A blood test could help predict the course of Covid-19

A blood test could help predict the course of Covid-19

A group of researchers has detected alterations in the Ace2 protein, the "key to access" of Sars-Cov-2 in human cells, in the blood of infected patients. It could become a method for studying the course of the disease

Photo: Nguyen Hiep | Unsplash Once infected with Sars-Cov-2, predicting how its course will be is not easy: the prognosis of Covid-19 varies from person to person, and it can be difficult to hazard a prediction. What would happen if instead blood tests were enough to monitor the progress of the infection? This is what the researchers of the Umh-Csic Neurosciences Institute in Alicante, Spain hypothesized, studying the amount in the blood of infected patients of the Ace2 protein, the receptor that allows the coronavirus to enter cells. In the acute phases of the infection they found a significant decrease in the protein. This could lead to an innovative, simple and minimally invasive method of monitoring Sars-Cov-2 infection, simply with a blood test. The results of the study were published in the Faseb Journal.

It all started with Alzheimer's

Angiotensin converting enzyme 2 (Ace2) is a protein found primarily in the tissues of the lungs and oral and nasal mucous membranes, but also in non-respiratory sites such as the gastrointestinal tract, kidneys, adrenal glands, heart, testes, liver and brain. In short, in humans this protein is widely expressed, a little in all body sites. It has various physiological functions, including participating in the synthesis of molecules with a vaso-dilator and anti-inflammatory effect, but above all it allows Sars-Cov-2 to bind to the cells and provides it with an access key to enter it.

Although the presence of this blood protein is linked to various pathological conditions and inflammatory states, it had not been investigated in detail in association with coronavirus infection. The idea came to the Alicante team, led by Javier Sáez-Valero, and started from what is most different from Sars-Cov-2: Alzheimer's disease. The main line of research of the group, in fact, is precisely to study the onset and course of this degenerative disease, especially through the quantification of a molecule (called APP), present in the cerebrospinal fluid, which functions as a biomarker. APP is processed by the same class of enzymes that Ace2 processes: why not think of a method to monitor Sars-Cov-2 infection by analyzing the quantities of a biomarker?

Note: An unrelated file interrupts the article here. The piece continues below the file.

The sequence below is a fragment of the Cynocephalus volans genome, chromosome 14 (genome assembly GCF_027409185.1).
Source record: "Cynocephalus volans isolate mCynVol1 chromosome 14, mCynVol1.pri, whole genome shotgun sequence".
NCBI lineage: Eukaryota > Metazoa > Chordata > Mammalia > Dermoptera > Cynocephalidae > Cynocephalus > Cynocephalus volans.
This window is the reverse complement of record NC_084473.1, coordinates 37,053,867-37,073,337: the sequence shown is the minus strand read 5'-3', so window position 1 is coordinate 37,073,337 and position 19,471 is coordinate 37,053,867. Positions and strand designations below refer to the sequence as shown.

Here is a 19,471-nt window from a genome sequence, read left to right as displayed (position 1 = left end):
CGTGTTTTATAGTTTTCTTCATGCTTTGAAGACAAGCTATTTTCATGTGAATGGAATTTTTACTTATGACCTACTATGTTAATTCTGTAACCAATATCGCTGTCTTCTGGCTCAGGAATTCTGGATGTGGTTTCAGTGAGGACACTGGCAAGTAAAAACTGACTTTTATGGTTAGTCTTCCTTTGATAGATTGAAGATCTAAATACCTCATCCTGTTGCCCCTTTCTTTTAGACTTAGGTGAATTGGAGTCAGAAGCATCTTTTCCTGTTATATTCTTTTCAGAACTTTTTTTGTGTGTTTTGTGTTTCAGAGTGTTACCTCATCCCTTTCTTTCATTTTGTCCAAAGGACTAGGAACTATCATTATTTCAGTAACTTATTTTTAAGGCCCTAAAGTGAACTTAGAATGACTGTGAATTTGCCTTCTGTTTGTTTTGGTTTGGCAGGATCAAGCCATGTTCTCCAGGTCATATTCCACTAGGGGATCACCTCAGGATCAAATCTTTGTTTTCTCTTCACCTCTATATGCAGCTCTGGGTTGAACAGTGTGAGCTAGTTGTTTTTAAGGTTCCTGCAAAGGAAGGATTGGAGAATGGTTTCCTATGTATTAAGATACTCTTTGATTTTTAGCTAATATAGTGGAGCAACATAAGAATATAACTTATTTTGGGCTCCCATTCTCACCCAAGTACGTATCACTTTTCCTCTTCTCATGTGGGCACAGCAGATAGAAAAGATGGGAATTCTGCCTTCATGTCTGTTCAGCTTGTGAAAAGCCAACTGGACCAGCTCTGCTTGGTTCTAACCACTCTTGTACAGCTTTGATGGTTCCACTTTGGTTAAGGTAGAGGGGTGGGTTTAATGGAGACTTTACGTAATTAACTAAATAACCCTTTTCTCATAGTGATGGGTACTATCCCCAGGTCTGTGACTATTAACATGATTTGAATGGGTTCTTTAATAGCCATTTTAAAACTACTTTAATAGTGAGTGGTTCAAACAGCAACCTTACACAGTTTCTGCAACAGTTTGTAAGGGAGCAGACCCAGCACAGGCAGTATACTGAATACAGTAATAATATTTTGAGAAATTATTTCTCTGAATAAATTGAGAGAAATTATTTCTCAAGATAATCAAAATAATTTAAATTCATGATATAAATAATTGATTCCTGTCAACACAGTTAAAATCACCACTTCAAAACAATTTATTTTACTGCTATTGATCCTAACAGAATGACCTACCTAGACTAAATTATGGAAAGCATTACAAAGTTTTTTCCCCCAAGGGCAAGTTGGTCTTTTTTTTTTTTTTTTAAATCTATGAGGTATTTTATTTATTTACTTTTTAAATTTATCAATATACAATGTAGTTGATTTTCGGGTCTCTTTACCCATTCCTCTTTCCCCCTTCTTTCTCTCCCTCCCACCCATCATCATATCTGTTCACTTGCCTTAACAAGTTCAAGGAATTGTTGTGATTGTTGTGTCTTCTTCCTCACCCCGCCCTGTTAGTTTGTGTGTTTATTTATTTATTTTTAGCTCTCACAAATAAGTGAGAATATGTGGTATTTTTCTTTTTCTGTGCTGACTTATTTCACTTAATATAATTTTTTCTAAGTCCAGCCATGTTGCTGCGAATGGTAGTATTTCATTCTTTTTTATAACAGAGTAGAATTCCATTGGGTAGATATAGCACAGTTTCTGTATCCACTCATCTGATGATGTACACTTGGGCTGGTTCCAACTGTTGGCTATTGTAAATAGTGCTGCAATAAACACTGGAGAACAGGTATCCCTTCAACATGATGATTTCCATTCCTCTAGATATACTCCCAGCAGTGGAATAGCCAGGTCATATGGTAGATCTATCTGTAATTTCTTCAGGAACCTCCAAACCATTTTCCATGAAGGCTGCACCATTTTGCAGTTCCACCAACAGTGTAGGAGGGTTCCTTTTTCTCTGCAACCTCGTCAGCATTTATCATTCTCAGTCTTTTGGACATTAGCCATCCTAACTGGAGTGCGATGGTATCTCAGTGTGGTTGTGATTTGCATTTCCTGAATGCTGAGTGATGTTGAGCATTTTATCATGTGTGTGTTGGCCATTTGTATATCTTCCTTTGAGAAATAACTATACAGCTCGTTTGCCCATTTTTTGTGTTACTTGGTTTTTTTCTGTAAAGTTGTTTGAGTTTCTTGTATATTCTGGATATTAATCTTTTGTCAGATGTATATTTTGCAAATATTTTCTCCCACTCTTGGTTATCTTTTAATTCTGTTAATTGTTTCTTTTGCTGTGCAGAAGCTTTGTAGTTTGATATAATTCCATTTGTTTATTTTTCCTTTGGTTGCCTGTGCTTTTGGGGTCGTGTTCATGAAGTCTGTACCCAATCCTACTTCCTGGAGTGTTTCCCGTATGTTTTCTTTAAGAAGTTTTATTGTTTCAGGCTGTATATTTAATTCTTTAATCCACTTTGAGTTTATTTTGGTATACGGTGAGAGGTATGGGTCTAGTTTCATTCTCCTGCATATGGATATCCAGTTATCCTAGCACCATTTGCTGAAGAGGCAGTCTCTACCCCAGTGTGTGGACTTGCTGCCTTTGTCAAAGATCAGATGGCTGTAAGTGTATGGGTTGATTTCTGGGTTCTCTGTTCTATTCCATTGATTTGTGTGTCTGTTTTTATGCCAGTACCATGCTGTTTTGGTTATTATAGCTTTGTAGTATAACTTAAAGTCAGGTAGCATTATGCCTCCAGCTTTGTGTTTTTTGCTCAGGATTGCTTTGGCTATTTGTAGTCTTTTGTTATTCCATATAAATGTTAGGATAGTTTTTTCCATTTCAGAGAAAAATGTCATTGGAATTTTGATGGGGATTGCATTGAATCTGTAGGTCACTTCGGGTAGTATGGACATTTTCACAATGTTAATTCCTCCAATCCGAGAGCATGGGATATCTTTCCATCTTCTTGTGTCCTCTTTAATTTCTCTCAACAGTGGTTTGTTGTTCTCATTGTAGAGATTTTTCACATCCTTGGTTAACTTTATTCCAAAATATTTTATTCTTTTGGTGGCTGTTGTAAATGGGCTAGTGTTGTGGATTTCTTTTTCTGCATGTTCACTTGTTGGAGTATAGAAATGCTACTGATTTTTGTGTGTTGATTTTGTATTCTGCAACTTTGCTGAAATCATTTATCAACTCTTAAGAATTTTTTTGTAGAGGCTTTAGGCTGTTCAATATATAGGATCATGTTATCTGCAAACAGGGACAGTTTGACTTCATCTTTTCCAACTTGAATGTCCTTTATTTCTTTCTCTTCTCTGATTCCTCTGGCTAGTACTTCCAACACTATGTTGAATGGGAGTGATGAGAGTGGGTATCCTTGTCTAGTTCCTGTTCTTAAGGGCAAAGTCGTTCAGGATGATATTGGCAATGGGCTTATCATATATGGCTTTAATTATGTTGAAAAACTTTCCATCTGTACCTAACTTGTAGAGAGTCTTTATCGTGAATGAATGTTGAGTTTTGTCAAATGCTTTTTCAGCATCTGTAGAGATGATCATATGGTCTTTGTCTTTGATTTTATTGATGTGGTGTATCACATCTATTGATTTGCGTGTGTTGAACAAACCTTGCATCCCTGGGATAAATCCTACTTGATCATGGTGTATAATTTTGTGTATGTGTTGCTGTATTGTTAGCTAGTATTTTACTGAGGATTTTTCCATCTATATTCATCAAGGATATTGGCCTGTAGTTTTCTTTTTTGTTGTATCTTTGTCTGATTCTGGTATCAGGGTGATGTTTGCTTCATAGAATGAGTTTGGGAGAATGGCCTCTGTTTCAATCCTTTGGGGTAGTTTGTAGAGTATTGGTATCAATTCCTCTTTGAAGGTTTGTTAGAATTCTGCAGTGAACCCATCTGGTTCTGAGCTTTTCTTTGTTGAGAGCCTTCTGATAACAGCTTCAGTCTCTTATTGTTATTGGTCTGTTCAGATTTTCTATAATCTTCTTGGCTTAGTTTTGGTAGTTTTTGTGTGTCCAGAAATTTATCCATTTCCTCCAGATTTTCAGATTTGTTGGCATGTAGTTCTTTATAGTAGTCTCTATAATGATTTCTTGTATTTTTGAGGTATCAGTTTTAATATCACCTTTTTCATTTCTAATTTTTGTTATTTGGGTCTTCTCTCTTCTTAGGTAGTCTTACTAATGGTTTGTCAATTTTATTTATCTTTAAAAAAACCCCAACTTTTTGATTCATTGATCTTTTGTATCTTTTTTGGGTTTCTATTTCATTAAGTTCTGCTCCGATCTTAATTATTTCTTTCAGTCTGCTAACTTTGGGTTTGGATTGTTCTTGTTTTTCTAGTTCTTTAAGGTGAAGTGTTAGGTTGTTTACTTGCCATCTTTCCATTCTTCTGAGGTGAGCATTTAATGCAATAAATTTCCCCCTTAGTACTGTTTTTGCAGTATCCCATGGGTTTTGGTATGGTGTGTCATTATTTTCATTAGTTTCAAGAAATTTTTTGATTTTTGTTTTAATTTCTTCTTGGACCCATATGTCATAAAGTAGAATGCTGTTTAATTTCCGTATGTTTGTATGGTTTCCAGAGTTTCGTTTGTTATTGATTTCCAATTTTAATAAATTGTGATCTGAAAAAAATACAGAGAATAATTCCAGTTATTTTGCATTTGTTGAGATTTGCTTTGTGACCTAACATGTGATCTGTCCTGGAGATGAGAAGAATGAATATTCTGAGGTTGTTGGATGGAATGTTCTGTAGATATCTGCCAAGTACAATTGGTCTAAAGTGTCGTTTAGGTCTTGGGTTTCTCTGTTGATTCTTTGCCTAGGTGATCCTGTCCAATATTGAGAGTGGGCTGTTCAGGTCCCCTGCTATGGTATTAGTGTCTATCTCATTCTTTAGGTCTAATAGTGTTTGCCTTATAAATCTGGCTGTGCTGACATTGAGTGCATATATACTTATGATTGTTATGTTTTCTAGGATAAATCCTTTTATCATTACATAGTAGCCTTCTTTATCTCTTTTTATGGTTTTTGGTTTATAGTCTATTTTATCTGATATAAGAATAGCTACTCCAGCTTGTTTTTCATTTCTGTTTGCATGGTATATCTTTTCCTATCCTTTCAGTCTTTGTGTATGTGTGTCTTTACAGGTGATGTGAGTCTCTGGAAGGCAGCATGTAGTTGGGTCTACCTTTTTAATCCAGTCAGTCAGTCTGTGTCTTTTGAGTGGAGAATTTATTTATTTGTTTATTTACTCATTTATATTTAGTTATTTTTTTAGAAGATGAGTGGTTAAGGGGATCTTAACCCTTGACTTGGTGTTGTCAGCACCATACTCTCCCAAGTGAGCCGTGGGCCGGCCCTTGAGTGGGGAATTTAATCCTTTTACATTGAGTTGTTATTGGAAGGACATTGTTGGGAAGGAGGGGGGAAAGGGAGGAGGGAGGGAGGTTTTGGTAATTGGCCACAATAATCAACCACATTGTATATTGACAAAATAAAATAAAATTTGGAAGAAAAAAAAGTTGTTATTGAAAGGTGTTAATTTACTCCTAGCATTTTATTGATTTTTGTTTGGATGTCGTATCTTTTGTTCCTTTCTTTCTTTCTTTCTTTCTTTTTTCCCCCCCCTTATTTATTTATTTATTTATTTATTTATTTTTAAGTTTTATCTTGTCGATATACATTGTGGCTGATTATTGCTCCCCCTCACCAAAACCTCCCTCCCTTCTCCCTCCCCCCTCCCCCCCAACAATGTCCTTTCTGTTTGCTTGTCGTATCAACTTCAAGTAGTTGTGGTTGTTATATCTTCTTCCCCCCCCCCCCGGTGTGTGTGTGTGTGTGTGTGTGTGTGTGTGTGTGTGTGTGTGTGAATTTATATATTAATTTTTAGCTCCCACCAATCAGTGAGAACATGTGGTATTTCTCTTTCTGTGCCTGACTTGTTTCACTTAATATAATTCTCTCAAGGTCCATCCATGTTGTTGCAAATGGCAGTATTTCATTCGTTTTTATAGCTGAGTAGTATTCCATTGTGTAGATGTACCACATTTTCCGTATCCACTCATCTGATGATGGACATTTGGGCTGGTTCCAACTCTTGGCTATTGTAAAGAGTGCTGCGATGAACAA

The study and the results

The study, carried out during the first wave of the pandemic, identified, through the national biobank Isabial Biobank, 59 people with a positive molecular test for Sars-Cov-2, with an average age of 64 years: these have developed Covid-19 in a moderate or severe manner and within 10 days of the onset of symptoms they were all hospitalized. In addition, patients with influenza virus pneumonia were also analyzed to test the specificity of the marker. The Ace2 protein in human plasma has been identified through a technique that allows the precise detection of the quantity of a specific molecule in a given tissue.

The data have shown that patients with Covid-19, in the acute phase. of the infection, had significantly lower levels of the Ace2 protein in their blood than in non-infected people; in remission from the infection, however, the levels of protein in the blood returned to normal. In addition to the entire Ace2 molecule, a cut shape was also measured, which derives from interaction with the virus. The researchers observed that in this case during the acute phase of the infection the cut form of Ace2 increased, which did not happen in either healthy patients or those with influenza.

The results of the study, therefore. , suggest that plasma Ace2 levels could be a good way to measure the evolution of coronavirus infection. According to the researchers, further investigations are needed on the potential of this molecule as a biomarker, both of the disease and following vaccination against Covid-19. The next step? To study what happens to these proteins in positive but asymptomatic individuals or in people who have received the vaccine.

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